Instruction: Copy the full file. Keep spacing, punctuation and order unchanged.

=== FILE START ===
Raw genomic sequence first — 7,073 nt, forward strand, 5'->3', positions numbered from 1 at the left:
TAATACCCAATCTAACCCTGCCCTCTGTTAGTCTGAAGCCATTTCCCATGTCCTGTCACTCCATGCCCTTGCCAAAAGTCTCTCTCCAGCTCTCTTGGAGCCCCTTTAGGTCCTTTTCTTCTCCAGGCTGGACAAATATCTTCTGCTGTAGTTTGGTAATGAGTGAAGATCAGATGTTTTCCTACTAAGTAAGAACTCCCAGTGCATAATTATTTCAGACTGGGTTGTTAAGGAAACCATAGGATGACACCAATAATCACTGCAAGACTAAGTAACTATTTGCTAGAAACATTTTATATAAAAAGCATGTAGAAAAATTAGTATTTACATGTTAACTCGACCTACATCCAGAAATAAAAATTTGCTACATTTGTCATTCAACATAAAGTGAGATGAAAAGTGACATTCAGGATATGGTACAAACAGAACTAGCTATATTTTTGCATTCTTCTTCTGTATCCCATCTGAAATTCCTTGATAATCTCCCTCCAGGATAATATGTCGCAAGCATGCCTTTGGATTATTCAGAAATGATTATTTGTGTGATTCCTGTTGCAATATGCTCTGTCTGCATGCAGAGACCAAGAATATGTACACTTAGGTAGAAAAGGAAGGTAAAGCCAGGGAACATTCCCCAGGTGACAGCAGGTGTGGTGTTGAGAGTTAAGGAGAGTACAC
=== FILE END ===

Raw genomic sequence first — 7,073 nt, forward strand, 5'->3', positions numbered from 1 at the left:
TAATACCCAATCTAACCCTGCCCTCTGTTAGTCTGAAGCCATTTCCCATGTCCTGTCACTCCATGCCCTTGCCAAAAGTCTCTCTCCAGCTCTCTTGGAGCCCCTTTAGGTCCTTTTCTTCTCCAGGCTGGACAAATATCTTCTGCTGTAGTTTGGTAATGAGTGAAGATCAGATGTTTTCCTACTAAGTAAGAACTCCCAGTGCATAATTATTTCAGACTGGGTTGTTAAGGAAACCATAGGATGACACCAATAATCACTGCAAGACTAAGTAACTATTTGCTAGAAACATTTTATATAAAAAGCATGTAGAAAAATTAGTATTTACATGTTAACTCGACCTACATCCAGAAATAAAAATTTGCTACATTTGTCATTCAACATAAAGTGAGATGAAAAGTGACATTCAGGATATGGTACAAACAGAACTAGCTATATTTTTGCATTCTTCTTCTGTATCCCATCTGAAATTCCTTGATAATCTCCCTCCAGGATAATATGTCGCAAGCATGCCTTTGGATTATTCAGAAATGATTATTTGTGTGATTCCTGTTGCAATATGCTCTGTCTGCATGCAGAGACCAAGAATATGTACACTTAGGTAGAAAAGGAAGGTAAAGCCAGGGAACATTCCCCAGGTGACAGCAGGTGTGGTGTTGAGAGTTAAGGAGAGTACAC